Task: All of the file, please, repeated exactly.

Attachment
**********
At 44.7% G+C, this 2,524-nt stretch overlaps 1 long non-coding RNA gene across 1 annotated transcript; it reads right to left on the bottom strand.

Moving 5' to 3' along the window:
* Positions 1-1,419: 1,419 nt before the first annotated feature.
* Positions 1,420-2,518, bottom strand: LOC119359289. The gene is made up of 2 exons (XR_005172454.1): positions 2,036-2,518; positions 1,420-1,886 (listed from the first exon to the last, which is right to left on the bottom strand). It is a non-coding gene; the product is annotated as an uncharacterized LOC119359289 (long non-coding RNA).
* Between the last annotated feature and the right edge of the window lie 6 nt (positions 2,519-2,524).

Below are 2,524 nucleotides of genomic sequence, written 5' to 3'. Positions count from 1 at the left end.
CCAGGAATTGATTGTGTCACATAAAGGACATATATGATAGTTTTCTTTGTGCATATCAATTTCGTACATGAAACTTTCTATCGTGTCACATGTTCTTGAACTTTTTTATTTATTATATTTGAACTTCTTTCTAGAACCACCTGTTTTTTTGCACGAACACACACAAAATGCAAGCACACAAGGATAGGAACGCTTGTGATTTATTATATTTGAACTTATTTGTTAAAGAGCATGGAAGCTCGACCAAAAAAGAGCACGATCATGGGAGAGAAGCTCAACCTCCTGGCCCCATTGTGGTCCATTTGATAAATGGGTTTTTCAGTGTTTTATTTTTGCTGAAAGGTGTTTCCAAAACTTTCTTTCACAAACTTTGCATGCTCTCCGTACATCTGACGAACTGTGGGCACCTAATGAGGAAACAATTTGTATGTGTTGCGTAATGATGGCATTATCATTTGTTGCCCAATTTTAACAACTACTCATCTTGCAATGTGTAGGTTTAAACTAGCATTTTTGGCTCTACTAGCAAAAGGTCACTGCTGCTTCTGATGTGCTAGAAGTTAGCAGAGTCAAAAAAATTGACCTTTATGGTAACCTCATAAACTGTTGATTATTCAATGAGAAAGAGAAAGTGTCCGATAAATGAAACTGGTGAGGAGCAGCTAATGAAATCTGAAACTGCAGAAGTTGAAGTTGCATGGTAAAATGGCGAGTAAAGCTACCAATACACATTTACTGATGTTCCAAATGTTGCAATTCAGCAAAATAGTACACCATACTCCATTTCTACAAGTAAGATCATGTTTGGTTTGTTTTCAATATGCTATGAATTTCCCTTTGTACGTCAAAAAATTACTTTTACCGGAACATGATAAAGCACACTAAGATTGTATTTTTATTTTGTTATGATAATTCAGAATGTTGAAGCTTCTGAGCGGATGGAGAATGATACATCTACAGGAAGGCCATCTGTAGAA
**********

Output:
At 44.7% G+C, this 2,524-nt stretch overlaps 1 long non-coding RNA gene across 1 annotated transcript; it reads right to left on the bottom strand.

Moving 5' to 3' along the window:
* Positions 1-1,419: 1,419 nt before the first annotated feature.
* Positions 1,420-2,518, bottom strand: LOC119359289. The gene is made up of 2 exons (XR_005172454.1): positions 2,036-2,518; positions 1,420-1,886 (listed from the first exon to the last, which is right to left on the bottom strand). It is a non-coding gene; the product is annotated as an uncharacterized LOC119359289 (long non-coding RNA).
* Between the last annotated feature and the right edge of the window lie 6 nt (positions 2,519-2,524).

Below are 2,524 nucleotides of genomic sequence, written 5' to 3'. Positions count from 1 at the left end.
CCAGGAATTGATTGTGTCACATAAAGGACATATATGATAGTTTTCTTTGTGCATATCAATTTCGTACATGAAACTTTCTATCGTGTCACATGTTCTTGAACTTTTTTATTTATTATATTTGAACTTCTTTCTAGAACCACCTGTTTTTTTGCACGAACACACACAAAATGCAAGCACACAAGGATAGGAACGCTTGTGATTTATTATATTTGAACTTATTTGTTAAAGAGCATGGAAGCTCGACCAAAAAAGAGCACGATCATGGGAGAGAAGCTCAACCTCCTGGCCCCATTGTGGTCCATTTGATAAATGGGTTTTTCAGTGTTTTATTTTTGCTGAAAGGTGTTTCCAAAACTTTCTTTCACAAACTTTGCATGCTCTCCGTACATCTGACGAACTGTGGGCACCTAATGAGGAAACAATTTGTATGTGTTGCGTAATGATGGCATTATCATTTGTTGCCCAATTTTAACAACTACTCATCTTGCAATGTGTAGGTTTAAACTAGCATTTTTGGCTCTACTAGCAAAAGGTCACTGCTGCTTCTGATGTGCTAGAAGTTAGCAGAGTCAAAAAAATTGACCTTTATGGTAACCTCATAAACTGTTGATTATTCAATGAGAAAGAGAAAGTGTCCGATAAATGAAACTGGTGAGGAGCAGCTAATGAAATCTGAAACTGCAGAAGTTGAAGTTGCATGGTAAAATGGCGAGTAAAGCTACCAATACACATTTACTGATGTTCCAAATGTTGCAATTCAGCAAAATAGTACACCATACTCCATTTCTACAAGTAAGATCATGTTTGGTTTGTTTTCAATATGCTATGAATTTCCCTTTGTACGTCAAAAAATTACTTTTACCGGAACATGATAAAGCACACTAAGATTGTATTTTTATTTTGTTATGATAATTCAGAATGTTGAAGCTTCTGAGCGGATGGAGAATGATACATCTACAGGAAGGCCATCTGTAGAA